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National College Credit Recommendation Service

Board of Regents  |  University of the State of New York

LOMA | Evaluated Learning Experience

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Statutory Accounting for Life and Health Insurers (AIAF 400)

Formerly Statutory Accounting (AIAF 400) or (AIAF Course FA-1)
Location: 
Independent study and proficiency examination program administered from the central offices of LOMA.
Length: 

Varies-independent study.

Dates: 
Version 1: June 1995 - June 2002. Version 2: July 2002 - December 2014.
Instructional delivery format: 
Online/distance learning
Learner Outcomes: 

Version 1 and 2: Upon successful completion of the course, students will be able to: describe statutory accounting requirements for insurance companies; differentiate between statutory accounting, GAAP, and tax basis accounting; understand the insurance accountant's role in planning, budgeting, and management reporting; and explain cost allocation, treasury management, and asset/liability matching operations within insurance companies.

Instruction: 

Version 1: This course provides a comprehensive survey of statutory accounting principles as applied in life and health insurance companies; a comparison of those principles with generally accepted accounting principles; a review of the planning, budgeting, internal and external management reporting, multiple company ownership, and asset/liability matching aspects of an insurer's operations; and the differences and similarities between U.S. and Canadian life and health insurance accounting principles. Major topics include: assets, reserve liabilities, capital and surplus, revenues, expenses, federal income taxation, accounting for lines of business , cost accounting, budgeting and planning, reports and consolidations, internal control, reinsurance, separate accounts. Version 2: This course provides a comprehensive survey of statutory accounting principles as applied in life and health insurance companies; a comparison of those principles with generally accepted accounting principles; a review of the planning, budgeting, internal and external management reporting, multiple company ownership, and asset/liability matching aspects of an insurer's operations; and the differences and similarities between United States and Canadian life and health insurance accounting principles. Major topics include: assets, reserve liabilities, capital and surplus, revenues, expenses, federal income taxation, accounting for lines of business, cost accounting, budgeting and planning, reports and consolidations, internal control, reinsurance, separate accounts.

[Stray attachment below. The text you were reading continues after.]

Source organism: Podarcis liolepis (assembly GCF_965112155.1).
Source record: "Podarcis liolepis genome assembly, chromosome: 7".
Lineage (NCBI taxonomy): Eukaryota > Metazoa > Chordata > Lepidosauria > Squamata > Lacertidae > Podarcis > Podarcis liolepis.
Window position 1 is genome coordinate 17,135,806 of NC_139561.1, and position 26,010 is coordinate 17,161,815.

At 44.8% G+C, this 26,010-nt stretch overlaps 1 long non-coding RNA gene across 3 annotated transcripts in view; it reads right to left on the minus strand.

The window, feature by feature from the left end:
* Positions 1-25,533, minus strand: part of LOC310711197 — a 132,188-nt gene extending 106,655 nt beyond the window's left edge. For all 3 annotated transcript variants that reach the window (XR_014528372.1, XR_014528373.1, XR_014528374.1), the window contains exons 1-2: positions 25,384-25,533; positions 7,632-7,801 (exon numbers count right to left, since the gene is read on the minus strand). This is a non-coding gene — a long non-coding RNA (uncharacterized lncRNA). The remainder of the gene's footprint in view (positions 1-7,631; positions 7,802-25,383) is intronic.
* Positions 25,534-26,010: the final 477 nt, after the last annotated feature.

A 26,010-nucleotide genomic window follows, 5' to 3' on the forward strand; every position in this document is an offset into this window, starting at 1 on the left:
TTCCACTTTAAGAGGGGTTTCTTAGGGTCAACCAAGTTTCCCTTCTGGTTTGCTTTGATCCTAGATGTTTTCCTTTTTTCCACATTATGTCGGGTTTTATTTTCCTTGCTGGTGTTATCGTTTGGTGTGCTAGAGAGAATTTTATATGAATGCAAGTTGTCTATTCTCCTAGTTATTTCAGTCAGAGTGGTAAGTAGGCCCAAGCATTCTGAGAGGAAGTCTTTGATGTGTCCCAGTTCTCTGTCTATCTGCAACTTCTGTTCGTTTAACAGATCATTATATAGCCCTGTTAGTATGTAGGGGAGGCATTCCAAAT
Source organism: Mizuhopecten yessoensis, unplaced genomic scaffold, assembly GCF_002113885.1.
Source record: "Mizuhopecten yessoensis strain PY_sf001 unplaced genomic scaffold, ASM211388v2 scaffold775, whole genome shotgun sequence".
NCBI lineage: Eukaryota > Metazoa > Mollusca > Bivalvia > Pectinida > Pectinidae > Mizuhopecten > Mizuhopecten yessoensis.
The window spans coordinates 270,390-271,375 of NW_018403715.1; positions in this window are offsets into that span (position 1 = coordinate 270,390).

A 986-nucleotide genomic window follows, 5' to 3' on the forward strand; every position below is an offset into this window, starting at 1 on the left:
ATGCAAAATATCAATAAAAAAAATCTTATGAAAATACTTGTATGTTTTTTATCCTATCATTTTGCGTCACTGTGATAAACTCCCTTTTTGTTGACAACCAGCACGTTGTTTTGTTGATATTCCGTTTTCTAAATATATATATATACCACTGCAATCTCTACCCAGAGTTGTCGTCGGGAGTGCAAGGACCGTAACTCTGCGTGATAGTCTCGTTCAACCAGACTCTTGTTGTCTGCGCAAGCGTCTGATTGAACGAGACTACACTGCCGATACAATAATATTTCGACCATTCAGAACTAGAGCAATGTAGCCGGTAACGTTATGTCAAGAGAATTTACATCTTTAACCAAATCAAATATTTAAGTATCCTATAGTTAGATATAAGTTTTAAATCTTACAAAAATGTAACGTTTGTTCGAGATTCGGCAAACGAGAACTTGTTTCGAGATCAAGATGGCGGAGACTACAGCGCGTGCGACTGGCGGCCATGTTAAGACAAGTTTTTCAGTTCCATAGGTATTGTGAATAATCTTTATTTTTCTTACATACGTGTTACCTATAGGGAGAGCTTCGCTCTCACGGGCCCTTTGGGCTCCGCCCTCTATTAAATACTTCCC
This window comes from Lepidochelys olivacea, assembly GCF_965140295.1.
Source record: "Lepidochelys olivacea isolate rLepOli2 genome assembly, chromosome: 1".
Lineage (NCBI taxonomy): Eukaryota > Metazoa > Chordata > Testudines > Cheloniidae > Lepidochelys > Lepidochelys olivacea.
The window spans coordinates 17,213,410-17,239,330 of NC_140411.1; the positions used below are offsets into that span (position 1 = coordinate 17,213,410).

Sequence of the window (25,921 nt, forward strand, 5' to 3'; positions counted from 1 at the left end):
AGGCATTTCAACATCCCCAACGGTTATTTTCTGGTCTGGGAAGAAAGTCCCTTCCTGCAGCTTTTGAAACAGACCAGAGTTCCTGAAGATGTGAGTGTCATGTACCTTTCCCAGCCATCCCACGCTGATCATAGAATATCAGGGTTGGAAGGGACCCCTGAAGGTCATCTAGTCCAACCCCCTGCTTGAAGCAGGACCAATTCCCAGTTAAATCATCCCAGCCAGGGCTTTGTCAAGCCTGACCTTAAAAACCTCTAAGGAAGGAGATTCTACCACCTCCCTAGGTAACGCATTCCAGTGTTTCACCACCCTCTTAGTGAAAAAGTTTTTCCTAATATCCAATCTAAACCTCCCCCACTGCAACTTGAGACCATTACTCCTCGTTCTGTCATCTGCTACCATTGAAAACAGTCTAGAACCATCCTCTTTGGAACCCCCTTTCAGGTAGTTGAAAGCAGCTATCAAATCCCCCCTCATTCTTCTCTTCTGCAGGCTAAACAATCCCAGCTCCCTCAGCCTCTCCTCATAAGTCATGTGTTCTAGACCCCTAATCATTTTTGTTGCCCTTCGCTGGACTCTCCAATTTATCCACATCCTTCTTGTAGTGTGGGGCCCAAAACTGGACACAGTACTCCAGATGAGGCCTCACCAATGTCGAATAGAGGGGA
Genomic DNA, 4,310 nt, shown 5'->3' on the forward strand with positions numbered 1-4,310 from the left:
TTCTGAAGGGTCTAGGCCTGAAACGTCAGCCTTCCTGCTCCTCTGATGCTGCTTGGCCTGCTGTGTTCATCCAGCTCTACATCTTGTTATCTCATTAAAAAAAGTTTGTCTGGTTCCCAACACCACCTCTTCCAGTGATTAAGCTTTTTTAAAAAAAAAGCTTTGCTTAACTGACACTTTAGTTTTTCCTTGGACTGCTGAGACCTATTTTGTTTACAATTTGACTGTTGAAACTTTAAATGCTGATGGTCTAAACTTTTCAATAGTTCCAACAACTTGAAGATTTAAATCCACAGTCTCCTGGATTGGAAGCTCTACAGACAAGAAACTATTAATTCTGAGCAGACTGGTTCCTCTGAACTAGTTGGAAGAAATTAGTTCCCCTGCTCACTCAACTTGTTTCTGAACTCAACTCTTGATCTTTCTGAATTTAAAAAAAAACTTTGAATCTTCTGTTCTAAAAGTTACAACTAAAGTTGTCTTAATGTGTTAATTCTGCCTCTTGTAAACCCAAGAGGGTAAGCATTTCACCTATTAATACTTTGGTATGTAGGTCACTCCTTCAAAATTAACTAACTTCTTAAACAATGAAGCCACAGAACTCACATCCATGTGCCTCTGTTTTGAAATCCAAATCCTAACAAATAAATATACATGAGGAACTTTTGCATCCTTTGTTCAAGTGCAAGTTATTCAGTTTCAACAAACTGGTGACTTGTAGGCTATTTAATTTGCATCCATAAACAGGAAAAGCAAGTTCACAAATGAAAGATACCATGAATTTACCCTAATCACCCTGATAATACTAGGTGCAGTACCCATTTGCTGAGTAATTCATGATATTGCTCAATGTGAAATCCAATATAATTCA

Credit recommendation: 

Version 1 and 2: In the upper division baccalaureate degree category, 3 semester hours as an elective in Insurance, Accounting, Business Administration (12/95) (6/02 revalidation) (1/08 revalidation).

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